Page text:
I have a friend, they were invited by the local vicar along to church some years back and quickly got very involved. More than that, it is oh so clear that they have had a wonderful encounter with the Gospel. They love Scripture and set aside time each day to read it and pray. There’s only one problem, I don’t think they would really have much awareness about labels like Evangelical, let alone being “Reformed.”
I was thinking about them as I was writing about the urban forgotten although they don’t fit that category. However, they made me think about one of the potential barriers that reformed evangelicalism can create for itself.
Remember my comment that I know people who are intelligent but not intellectual, not into fancy terms, not very self confident and likely to feel excluded by cliques.
Now, theologically I am unashamedly reformed but I think we can risk creating reformed cultures that exclude and alienate. I have headed reformed people talk, bluntly with a sneer, about other Christians and congregations and assessed them as not Reformed, or not Reformed enough. They are describing people who love the Lord, trust in his sovereignty and know they are saved by grace alone but they do not have the right language or terminology.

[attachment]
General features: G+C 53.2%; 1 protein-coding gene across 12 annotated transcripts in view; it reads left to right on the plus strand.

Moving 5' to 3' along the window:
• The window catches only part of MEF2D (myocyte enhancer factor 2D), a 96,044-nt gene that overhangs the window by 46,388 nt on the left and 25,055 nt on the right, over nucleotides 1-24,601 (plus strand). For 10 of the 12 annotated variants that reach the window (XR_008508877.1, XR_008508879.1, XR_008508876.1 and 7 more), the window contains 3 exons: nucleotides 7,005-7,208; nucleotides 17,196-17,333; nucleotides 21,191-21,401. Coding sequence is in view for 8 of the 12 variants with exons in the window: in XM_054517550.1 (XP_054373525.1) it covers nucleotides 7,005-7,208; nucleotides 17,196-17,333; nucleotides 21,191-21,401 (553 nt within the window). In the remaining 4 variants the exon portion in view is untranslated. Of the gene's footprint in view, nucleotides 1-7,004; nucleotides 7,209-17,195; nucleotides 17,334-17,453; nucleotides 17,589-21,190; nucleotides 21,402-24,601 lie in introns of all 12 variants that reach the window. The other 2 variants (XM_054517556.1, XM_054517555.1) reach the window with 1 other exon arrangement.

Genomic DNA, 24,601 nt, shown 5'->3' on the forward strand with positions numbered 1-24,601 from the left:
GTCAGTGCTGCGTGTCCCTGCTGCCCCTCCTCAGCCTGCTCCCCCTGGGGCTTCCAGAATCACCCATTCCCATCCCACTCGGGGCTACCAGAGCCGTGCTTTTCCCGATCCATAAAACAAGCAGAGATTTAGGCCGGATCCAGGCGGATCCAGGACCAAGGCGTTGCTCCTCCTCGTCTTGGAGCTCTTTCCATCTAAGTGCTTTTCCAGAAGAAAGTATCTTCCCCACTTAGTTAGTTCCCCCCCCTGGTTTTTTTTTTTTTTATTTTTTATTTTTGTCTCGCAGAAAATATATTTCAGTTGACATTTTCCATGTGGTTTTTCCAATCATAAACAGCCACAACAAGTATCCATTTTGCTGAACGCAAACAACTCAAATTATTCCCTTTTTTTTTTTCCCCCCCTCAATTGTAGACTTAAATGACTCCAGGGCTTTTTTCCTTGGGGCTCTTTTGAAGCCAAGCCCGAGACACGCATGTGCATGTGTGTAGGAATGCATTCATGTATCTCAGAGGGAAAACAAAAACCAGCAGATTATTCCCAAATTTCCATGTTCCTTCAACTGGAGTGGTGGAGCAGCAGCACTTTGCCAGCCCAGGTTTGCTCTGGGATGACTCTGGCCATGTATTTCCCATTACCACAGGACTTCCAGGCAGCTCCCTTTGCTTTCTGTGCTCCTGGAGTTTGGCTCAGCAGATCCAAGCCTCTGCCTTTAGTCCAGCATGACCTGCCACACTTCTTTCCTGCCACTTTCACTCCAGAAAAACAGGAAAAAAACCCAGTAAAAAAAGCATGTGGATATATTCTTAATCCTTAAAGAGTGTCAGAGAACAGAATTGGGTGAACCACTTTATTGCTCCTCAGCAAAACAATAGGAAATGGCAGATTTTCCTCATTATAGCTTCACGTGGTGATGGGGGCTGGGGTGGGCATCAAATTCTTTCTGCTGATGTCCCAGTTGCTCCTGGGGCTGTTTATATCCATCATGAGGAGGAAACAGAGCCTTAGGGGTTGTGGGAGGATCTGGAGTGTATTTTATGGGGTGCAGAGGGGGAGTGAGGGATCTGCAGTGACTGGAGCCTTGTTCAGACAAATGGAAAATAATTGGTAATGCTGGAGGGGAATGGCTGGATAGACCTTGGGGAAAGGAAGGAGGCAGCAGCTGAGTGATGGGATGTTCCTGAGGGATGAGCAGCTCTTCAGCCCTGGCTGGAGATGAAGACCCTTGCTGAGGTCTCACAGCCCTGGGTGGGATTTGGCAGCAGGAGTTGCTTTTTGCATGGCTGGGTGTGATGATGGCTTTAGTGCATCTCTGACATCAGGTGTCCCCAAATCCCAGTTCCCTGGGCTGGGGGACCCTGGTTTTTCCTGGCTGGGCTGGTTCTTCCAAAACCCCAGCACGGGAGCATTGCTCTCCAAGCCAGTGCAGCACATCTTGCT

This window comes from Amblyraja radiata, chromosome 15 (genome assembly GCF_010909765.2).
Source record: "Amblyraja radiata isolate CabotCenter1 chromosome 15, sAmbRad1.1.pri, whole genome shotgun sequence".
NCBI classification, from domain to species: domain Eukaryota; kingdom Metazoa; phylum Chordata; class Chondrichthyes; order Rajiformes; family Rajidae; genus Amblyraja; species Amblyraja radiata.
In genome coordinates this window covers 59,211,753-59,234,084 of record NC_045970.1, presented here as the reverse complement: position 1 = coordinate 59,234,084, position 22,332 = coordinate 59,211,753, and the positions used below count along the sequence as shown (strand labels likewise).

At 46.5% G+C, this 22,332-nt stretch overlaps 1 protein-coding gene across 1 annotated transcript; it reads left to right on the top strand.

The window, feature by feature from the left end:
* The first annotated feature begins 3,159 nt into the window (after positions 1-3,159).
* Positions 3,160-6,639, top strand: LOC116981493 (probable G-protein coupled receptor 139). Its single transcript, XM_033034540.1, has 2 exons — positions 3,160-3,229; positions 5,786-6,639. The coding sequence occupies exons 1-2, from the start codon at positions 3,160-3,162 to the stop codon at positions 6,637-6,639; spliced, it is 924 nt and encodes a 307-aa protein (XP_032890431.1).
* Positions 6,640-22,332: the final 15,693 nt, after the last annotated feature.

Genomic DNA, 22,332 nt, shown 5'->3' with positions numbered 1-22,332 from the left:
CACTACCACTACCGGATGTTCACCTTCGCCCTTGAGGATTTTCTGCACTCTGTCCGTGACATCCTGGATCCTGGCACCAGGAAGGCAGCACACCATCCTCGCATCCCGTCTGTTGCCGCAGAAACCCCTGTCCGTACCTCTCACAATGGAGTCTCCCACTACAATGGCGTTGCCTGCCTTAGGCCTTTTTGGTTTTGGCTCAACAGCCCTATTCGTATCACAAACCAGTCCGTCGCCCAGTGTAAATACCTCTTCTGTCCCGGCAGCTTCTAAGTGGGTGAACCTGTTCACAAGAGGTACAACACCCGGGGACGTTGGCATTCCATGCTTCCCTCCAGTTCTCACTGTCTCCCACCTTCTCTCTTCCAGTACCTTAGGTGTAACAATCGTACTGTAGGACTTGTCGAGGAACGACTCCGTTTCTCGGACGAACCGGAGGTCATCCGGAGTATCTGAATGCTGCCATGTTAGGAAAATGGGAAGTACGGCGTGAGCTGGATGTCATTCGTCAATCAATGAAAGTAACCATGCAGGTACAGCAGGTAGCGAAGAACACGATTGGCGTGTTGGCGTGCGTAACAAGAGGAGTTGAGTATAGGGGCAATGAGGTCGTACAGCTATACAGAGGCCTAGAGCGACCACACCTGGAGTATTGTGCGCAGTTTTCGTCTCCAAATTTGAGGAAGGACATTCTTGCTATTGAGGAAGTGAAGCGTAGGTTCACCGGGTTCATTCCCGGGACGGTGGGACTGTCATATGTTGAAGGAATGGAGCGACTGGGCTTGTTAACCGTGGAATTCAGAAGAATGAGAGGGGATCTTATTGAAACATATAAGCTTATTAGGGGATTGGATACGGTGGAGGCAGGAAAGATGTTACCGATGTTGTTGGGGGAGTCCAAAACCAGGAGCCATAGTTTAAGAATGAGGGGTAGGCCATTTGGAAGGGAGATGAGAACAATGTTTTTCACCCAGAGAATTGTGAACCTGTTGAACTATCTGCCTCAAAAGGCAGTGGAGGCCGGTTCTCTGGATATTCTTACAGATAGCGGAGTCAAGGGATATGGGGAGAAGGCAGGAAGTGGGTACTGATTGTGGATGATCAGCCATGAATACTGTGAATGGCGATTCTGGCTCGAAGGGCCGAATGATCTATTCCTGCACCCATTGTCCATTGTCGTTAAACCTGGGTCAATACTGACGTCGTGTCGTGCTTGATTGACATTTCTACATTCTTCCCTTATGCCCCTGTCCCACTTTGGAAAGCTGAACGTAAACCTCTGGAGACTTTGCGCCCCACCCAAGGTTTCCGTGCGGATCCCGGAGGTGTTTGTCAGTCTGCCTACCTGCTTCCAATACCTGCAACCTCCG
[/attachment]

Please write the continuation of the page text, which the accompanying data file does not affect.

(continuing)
I think that there are a few of Jesus’s parables that speak to that situation!
So, some things to think about:
1. What does someone have to be “in the know” about to survive in our church?
2. Do people feel able to admit that they don’t know the meanings of words and terminology without being looked down upon?
3. Do our preachers and teachers clearly communicate God’s Word without a dependence upon jargon and highly specialised technical language?
4. Is our belief in the doctrines of grace characterised not just by our words and ability to know them but our attitudes and actions?